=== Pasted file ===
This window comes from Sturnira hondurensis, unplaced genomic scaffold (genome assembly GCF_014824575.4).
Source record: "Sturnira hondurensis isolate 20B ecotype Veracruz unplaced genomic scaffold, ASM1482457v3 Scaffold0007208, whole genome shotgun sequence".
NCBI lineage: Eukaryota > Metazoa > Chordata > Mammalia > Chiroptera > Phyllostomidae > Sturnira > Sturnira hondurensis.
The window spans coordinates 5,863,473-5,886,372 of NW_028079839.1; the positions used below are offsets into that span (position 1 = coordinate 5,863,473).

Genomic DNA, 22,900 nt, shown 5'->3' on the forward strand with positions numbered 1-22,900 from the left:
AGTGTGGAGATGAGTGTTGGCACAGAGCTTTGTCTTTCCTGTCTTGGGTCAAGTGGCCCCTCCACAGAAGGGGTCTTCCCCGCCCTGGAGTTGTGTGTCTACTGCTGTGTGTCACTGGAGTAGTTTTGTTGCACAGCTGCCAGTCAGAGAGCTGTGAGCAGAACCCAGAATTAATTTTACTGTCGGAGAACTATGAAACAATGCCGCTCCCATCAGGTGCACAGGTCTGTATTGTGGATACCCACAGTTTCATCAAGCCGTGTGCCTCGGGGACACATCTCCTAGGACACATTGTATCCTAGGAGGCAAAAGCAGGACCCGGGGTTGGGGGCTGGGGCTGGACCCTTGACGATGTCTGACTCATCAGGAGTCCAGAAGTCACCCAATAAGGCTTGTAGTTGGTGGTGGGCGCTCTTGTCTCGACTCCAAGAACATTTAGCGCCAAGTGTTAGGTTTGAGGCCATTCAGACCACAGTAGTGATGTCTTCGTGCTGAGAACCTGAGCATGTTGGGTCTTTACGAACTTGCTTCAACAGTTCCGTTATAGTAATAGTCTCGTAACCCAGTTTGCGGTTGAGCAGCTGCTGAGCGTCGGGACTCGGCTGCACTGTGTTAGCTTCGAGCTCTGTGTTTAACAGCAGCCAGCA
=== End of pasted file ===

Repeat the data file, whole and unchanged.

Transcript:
This window comes from Sturnira hondurensis, unplaced genomic scaffold (genome assembly GCF_014824575.4).
Source record: "Sturnira hondurensis isolate 20B ecotype Veracruz unplaced genomic scaffold, ASM1482457v3 Scaffold0007208, whole genome shotgun sequence".
NCBI lineage: Eukaryota > Metazoa > Chordata > Mammalia > Chiroptera > Phyllostomidae > Sturnira > Sturnira hondurensis.
The window spans coordinates 5,863,473-5,886,372 of NW_028079839.1; the positions used below are offsets into that span (position 1 = coordinate 5,863,473).

Genomic DNA, 22,900 nt, shown 5'->3' on the forward strand with positions numbered 1-22,900 from the left:
AGTGTGGAGATGAGTGTTGGCACAGAGCTTTGTCTTTCCTGTCTTGGGTCAAGTGGCCCCTCCACAGAAGGGGTCTTCCCCGCCCTGGAGTTGTGTGTCTACTGCTGTGTGTCACTGGAGTAGTTTTGTTGCACAGCTGCCAGTCAGAGAGCTGTGAGCAGAACCCAGAATTAATTTTACTGTCGGAGAACTATGAAACAATGCCGCTCCCATCAGGTGCACAGGTCTGTATTGTGGATACCCACAGTTTCATCAAGCCGTGTGCCTCGGGGACACATCTCCTAGGACACATTGTATCCTAGGAGGCAAAAGCAGGACCCGGGGTTGGGGGCTGGGGCTGGACCCTTGACGATGTCTGACTCATCAGGAGTCCAGAAGTCACCCAATAAGGCTTGTAGTTGGTGGTGGGCGCTCTTGTCTCGACTCCAAGAACATTTAGCGCCAAGTGTTAGGTTTGAGGCCATTCAGACCACAGTAGTGATGTCTTCGTGCTGAGAACCTGAGCATGTTGGGTCTTTACGAACTTGCTTCAACAGTTCCGTTATAGTAATAGTCTCGTAACCCAGTTTGCGGTTGAGCAGCTGCTGAGCGTCGGGACTCGGCTGCACTGTGTTAGCTTCGAGCTCTGTGTTTAACAGCAGCCAGCA